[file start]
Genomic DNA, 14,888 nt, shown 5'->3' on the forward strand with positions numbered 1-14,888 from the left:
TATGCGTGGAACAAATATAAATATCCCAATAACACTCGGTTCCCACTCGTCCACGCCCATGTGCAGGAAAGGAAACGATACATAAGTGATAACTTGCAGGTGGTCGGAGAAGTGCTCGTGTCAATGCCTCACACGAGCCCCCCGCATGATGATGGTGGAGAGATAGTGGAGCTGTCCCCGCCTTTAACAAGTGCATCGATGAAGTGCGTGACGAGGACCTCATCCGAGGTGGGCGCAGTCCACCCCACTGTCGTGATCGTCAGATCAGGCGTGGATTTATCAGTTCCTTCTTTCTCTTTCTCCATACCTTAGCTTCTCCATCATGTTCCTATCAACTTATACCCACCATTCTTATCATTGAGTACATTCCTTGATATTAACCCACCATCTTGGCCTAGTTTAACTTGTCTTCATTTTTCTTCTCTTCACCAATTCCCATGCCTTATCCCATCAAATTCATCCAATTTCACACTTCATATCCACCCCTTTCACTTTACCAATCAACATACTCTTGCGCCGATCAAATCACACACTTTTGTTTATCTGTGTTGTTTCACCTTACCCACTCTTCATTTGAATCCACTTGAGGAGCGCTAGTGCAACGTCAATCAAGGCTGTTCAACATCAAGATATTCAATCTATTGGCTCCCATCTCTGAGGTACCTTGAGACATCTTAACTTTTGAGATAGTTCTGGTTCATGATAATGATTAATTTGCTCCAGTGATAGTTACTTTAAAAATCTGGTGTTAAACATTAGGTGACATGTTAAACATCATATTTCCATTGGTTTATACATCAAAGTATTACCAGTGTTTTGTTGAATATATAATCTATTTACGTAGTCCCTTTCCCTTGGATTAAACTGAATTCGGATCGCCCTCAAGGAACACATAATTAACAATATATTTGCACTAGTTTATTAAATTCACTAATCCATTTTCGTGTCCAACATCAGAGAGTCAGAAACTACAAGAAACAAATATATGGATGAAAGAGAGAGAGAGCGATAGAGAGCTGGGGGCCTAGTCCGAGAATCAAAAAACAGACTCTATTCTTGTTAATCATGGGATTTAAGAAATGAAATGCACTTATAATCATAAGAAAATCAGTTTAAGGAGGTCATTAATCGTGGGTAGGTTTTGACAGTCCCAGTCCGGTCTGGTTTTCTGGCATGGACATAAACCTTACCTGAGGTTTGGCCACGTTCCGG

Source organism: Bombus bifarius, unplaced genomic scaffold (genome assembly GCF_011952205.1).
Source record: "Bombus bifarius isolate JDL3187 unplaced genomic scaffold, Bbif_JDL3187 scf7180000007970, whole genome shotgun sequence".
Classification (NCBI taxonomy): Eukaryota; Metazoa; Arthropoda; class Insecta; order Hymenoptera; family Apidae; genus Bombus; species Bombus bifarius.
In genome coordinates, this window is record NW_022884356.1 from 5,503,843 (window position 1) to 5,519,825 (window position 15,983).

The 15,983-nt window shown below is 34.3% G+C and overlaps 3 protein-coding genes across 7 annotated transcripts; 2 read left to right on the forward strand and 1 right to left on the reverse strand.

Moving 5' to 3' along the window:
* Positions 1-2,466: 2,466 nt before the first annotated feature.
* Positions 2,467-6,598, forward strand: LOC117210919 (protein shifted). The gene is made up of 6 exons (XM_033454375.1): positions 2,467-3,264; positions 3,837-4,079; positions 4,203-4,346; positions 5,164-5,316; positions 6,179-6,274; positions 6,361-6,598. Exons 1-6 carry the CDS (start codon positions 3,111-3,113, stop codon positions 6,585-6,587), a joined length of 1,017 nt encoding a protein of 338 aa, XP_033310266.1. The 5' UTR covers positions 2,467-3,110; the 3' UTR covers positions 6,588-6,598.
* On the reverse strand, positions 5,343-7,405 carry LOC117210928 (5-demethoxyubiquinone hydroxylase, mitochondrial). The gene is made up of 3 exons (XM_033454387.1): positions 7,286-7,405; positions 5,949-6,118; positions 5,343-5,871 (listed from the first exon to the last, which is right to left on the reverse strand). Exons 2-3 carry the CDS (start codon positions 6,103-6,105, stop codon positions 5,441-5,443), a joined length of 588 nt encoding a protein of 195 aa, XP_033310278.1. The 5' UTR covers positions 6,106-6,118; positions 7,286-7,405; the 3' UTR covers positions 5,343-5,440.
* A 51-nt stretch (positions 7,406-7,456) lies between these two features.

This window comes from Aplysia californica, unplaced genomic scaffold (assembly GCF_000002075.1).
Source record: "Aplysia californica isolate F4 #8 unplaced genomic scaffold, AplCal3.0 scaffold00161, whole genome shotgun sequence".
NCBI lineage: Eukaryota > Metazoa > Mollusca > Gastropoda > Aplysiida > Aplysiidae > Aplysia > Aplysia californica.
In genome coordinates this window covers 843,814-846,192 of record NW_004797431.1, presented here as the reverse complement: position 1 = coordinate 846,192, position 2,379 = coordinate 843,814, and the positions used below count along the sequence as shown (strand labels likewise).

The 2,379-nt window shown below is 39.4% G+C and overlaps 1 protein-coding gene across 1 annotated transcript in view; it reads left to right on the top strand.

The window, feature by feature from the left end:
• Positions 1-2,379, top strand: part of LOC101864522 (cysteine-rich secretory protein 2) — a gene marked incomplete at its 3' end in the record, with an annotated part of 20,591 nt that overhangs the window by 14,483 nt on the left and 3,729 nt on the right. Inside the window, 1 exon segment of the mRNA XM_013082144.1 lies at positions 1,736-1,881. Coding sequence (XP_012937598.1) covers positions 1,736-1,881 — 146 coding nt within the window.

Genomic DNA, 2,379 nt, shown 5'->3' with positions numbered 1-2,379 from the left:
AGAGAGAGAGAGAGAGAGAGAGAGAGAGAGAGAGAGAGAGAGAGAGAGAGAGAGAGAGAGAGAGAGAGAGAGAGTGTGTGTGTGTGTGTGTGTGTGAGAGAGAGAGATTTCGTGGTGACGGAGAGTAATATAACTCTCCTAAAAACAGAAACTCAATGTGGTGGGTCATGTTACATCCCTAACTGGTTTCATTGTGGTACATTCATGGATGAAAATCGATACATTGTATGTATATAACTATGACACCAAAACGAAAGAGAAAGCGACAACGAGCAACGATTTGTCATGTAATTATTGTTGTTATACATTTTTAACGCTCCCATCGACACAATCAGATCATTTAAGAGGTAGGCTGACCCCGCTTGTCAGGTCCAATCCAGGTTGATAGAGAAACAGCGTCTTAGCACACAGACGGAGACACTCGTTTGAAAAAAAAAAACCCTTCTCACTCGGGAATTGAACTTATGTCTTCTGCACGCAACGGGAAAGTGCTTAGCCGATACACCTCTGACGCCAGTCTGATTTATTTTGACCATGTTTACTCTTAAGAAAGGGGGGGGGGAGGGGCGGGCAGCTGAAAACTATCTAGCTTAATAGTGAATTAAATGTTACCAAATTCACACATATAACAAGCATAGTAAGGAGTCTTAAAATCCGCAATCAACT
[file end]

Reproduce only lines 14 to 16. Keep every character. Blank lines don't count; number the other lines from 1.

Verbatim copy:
Source record: "Aplysia californica isolate F4 #8 unplaced genomic scaffold, AplCal3.0 scaffold00161, whole genome shotgun sequence".
NCBI lineage: Eukaryota > Metazoa > Mollusca > Gastropoda > Aplysiida > Aplysiidae > Aplysia > Aplysia californica.
In genome coordinates this window covers 843,814-846,192 of record NW_004797431.1, presented here as the reverse complement: position 1 = coordinate 846,192, position 2,379 = coordinate 843,814, and the positions used below count along the sequence as shown (strand labels likewise).